Blogging: demystified

There are a baffling number of people, organisations, company’s and probably, truth told, charlatans, around offering an equally bewildering number of courses, e-courses, support groups and the like, all with the aim of telling you how to blog. As though it’s somehow an arcane/complicated/mysterious endeavour.

The truth is of course a little more mundane.

Have you ever typed an email? Can you click a button on a computer screen? 

If the answer is yes to both of those, the chances are you’re equipped with all the necessary skills to be a blogger. It’s not difficult, even if you have no idea how spell-check works.

You don’t need a course or a certificate or the approval of others to put words onto a screen and hit a publish button and if you think you do, chances are you probably shouldn’t.

All the major blogging platforms like Blogger, WordPress, Typepad, and Tumblr are very easy to sign up for and have excellent help on how to use the more advanced features (and by “more advanced”, I mean adding things like photos to posts, not editing the CSS or anything).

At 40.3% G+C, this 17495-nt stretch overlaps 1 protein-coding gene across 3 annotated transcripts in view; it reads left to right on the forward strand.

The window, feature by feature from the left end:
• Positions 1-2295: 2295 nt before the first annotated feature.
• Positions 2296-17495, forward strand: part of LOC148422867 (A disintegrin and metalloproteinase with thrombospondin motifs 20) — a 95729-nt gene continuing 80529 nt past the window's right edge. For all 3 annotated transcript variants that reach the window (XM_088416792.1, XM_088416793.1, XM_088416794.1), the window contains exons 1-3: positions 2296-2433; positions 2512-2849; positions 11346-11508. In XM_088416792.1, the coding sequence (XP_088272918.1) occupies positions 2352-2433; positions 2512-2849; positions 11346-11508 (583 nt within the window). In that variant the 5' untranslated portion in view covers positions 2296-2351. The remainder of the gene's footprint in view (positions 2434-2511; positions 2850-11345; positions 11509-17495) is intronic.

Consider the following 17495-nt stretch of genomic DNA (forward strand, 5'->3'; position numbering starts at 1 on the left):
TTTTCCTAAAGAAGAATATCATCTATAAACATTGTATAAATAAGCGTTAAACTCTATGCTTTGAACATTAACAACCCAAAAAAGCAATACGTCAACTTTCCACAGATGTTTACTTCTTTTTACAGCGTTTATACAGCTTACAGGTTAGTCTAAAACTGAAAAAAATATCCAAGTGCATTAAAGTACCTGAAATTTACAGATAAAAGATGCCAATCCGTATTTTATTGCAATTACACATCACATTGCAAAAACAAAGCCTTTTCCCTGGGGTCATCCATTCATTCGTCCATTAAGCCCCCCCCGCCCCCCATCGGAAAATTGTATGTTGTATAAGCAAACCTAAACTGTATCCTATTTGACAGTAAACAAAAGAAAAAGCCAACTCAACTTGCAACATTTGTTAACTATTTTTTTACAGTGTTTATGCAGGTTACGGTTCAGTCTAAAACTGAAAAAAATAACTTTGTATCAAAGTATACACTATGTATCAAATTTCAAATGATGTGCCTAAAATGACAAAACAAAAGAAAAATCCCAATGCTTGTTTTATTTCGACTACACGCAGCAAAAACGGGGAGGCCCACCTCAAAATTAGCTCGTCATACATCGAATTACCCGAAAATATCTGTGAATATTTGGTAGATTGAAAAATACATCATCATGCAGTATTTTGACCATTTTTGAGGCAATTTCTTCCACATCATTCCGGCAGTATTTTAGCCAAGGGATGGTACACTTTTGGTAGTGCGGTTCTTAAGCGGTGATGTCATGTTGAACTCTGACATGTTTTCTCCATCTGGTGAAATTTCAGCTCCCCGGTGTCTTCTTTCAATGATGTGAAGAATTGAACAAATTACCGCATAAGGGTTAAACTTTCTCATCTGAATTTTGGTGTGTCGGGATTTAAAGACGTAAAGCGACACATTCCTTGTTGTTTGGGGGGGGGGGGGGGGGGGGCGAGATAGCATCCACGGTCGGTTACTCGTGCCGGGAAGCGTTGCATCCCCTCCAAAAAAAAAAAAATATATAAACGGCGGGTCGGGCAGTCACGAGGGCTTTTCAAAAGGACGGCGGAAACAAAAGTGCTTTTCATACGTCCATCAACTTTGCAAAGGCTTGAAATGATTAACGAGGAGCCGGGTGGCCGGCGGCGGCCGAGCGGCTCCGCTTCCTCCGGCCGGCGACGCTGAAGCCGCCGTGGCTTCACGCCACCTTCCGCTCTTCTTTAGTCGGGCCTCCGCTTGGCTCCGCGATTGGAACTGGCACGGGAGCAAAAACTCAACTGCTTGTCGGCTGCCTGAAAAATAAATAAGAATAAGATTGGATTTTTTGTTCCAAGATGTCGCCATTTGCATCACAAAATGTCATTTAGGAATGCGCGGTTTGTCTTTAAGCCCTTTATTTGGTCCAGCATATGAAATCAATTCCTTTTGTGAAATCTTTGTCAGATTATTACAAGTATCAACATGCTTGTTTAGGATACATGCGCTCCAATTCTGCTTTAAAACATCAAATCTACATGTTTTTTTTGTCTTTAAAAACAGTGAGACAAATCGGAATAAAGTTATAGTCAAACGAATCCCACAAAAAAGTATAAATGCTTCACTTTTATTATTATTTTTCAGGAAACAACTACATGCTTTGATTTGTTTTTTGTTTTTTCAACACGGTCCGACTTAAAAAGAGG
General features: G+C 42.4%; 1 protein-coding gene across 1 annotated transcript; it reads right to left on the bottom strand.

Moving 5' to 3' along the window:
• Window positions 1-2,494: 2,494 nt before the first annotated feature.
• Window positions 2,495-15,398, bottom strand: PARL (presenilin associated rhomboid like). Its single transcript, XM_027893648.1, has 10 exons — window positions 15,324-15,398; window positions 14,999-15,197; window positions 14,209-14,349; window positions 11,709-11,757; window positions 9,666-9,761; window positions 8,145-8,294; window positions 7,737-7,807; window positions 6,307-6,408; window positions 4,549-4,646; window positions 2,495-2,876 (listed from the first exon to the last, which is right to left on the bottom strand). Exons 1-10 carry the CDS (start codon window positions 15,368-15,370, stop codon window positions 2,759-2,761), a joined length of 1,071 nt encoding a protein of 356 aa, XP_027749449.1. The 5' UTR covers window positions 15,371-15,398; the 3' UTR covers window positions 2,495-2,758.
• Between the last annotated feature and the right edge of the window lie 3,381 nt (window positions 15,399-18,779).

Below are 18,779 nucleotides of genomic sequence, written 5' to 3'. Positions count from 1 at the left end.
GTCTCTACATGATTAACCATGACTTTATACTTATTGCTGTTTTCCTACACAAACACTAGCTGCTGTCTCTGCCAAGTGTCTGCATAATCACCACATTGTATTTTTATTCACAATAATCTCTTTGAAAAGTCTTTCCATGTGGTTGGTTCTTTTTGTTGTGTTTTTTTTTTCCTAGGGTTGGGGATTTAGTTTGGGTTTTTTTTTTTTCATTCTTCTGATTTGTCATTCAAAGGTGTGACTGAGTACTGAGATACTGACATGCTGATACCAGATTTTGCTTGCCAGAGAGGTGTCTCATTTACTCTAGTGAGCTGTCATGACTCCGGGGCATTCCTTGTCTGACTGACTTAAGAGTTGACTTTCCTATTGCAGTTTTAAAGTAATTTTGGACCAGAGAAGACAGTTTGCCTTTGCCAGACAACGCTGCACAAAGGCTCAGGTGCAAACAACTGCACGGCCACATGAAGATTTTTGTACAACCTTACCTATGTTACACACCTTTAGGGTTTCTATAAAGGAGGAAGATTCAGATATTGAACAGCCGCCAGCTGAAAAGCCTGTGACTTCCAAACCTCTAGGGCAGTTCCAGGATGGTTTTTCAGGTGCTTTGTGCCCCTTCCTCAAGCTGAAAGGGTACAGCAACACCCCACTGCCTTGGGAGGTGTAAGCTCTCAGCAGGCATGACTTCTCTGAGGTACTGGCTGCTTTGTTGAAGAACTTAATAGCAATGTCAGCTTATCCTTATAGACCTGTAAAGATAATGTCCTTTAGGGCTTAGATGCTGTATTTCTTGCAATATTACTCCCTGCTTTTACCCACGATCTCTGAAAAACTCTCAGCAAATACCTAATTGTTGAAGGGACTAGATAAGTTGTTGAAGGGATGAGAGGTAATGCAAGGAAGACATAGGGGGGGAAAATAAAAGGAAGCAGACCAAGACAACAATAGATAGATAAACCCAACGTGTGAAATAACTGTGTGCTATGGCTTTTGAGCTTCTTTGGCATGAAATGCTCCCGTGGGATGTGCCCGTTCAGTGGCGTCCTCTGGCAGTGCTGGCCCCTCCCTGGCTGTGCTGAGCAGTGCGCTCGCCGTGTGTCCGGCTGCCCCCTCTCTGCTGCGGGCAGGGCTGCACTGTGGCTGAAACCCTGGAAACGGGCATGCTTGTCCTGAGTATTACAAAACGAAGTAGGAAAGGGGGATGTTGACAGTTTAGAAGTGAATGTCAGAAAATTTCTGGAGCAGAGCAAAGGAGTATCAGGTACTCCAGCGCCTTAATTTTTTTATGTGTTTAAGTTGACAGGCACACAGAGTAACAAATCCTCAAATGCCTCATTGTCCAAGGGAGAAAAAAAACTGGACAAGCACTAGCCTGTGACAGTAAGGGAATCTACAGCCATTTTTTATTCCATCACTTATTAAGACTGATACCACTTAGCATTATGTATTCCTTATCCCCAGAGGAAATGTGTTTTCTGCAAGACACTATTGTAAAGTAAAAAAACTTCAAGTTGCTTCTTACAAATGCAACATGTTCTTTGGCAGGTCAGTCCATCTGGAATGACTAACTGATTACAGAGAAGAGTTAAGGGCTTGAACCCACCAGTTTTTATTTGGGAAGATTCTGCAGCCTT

Equally, it’s not difficult to purchase your own website address and redirect it to your blog. You’ll see people refer to this as a “vanity URL”, but all the main platforms let you do it from their dashboard, without any difficulty because they want it to be easy for you to do.

Frankly, the biggest challenge you’ll have as a blogger isn’t anything remotely to do with the technical aspects of setting up or running a blog*, it’s keeping it up and maintaining an interest in writing things. Otherwise you’ll end up posting to the odd photo meme or following prompts, and if that seems like a chore, you’re better off staying on Facebook and share photos and the like there.

*although it can get as complicated as you want it to. You just have to want it to be complicated. It’s not mandatory or anything.